Next, he mixes in Burnt Sienna and Umber for a darker tint in the mid-tones and shadows. With just these 2 tones, a lot of the anatomy is defined, so be bold but careful when doing this. Feel free to paint the sea sponge as well, as it’s also orange in tone. Streak some in the underwater area as well to get the impression of a submerged lower body in clear water. Throughout the whole painting study, remember to adjust your values as necessary.
Step 3: Layering Shadows And Anatomy
Add more Burnt Umber to your skin tone, and paint the darkest shadows on the diver. If excess paint starts to pool, use the tip of a clean brush to lift out the puddle. Paint the face and head last, and try to capture the different values (i.e. light vs dark) of the skull. For the skinhead look, add Cerulean Blue and Neutral Tint to your skin mixture for a warm gray, then paint the back of the head. Lift out highlights with the same method as before if necessary, then darken shadows by adding more Neutral Tint and Cobalt Blue Hue. Since the blue complements the orangey Burnt Sienna, it will create a good contrast, and balance out the orange where necessary.
Touch in a tiny bit of Viridian in the spine, then add more of the blue mixture and Neutral Tint to darken the head area. Darken the underarm areas as well for more depth. If your paper is too wet, let it dry a little before continuing, or else your colors will turn muddy and spread too much in this painting study.
To warm the skin tone again for that “sun-kissed skin” look, dilute Cadmium Red Purple and add a layer to the mid-tones. Finally, paint the darkest areas on the head by mixing more Neutral Tint and Cobalt Blue Hue before leaving the diver to dry.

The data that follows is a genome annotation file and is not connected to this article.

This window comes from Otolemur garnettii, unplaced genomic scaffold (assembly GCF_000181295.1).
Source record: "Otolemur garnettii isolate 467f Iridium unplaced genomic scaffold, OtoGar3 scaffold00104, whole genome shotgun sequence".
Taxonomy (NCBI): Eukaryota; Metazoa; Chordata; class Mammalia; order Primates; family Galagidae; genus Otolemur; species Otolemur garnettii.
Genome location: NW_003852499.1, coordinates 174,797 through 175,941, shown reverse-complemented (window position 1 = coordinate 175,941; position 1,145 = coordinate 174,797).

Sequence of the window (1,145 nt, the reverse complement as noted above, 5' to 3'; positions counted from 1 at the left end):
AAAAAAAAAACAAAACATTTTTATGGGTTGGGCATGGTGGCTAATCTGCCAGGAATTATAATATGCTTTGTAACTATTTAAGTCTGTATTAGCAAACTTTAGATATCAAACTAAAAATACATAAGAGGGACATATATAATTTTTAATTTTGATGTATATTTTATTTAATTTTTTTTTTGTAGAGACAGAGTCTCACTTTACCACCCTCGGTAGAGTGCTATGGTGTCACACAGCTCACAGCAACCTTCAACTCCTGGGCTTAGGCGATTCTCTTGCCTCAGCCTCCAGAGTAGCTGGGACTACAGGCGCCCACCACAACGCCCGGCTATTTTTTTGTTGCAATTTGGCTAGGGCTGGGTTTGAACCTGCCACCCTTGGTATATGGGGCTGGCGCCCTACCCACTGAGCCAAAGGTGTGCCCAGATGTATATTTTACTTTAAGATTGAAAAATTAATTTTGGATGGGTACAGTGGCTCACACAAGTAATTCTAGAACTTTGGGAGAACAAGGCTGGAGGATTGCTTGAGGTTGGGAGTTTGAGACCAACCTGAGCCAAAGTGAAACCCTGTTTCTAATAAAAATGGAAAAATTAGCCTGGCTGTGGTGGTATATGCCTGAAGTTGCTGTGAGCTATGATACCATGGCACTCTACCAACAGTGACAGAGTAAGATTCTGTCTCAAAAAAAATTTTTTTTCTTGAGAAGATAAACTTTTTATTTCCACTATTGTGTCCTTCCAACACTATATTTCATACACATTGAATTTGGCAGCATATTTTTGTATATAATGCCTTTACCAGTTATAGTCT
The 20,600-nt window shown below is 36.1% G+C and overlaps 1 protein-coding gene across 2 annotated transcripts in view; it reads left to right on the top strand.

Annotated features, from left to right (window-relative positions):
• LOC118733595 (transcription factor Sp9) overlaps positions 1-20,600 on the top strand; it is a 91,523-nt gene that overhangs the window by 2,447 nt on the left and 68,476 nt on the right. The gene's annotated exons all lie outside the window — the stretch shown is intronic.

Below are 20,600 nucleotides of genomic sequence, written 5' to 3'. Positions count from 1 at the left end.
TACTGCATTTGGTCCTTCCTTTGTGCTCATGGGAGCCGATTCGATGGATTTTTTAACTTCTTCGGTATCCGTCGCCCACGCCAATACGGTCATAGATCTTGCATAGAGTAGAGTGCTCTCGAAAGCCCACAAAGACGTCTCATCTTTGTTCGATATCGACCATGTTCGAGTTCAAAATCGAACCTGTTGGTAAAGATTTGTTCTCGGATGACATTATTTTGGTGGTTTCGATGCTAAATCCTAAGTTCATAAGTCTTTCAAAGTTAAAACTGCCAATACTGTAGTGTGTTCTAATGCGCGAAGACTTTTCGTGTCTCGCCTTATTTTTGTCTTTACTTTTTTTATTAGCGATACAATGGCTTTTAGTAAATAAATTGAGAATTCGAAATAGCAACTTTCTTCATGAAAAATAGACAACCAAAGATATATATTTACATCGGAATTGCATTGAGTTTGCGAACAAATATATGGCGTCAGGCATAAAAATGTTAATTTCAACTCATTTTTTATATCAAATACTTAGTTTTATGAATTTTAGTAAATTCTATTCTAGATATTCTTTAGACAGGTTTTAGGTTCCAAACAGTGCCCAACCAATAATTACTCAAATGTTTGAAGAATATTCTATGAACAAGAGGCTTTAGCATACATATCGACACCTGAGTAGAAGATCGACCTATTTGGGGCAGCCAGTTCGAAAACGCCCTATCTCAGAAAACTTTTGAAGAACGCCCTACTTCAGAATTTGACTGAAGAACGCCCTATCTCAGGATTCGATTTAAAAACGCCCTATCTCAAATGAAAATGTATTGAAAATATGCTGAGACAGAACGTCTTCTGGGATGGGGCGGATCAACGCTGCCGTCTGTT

Step 4: Paint The Colors Of The Sea
Paint the sea next in this painting study, starting with a light Cerulean Blue at the horizon line. In this section, paint quickly with the “wet-on-dry” method to prevent the paint from streaking too much. Feel free to allow some white to show through for a “surf and waves” effect, even if it’s not in Homer’s painting.
As the sea isn’t just one color, mix in Cobalt Green and other blues for the next band of paint. Use Cobalt Blue Hue for a stronger color towards the bottom, and streak it into a few areas for some color harmony. Switch blues and greens as you see fit, using your reference image to guide each section of sea. Don’t forget to leave the boat’s reflection white! Allow the mixture of blues and greens to bleed into one another for softer color transitions, and change up the color when it looks too monotonous.
For shadows, touch in Neutral Tint to your blues, and paint the diver’s submerged arm and the area to his left. For the area around the boat, use the gray-blue mix, and add some Viridian for the greener areas. Mix Cobalt Green and Neutral Tint for the boat’s shadow on the water, and for the darkest area, add more Indigo and Neutral Tint. You can also dilute this color and add it to the shadows in the boat’s reflection.
To get the feeling of the diver’s lower body being underwater, dilute some of the blue mixture and streak over that area. Then, add more Cobalt Blue Hue to the sea’s foreground, giving it an extra punch of color for more depth.
Step 5: A White Boat In The Water
Let’s continue to the boat itself. Even though it’s white, it’s still tinted with different hues due to the lighting and angles of each plane. So start by mixing Cadmium and Lemon Yellow, and water it down a lot before tinting the whole boat with this color. Next, dilute Cerulean Blue with a touch of Cobalt Violet Light, and add this tone to the face of the boat that’s closest to the diver. For the boat’s shadowed underside, dilute the turquoise (Viridian and Neutral Tint) mixture, as this shadow will take on some of the sea’s tones. Touch in more Cobalt Violet Light for the boat’s side, and make sure that overall, the underside should be the darkest plane.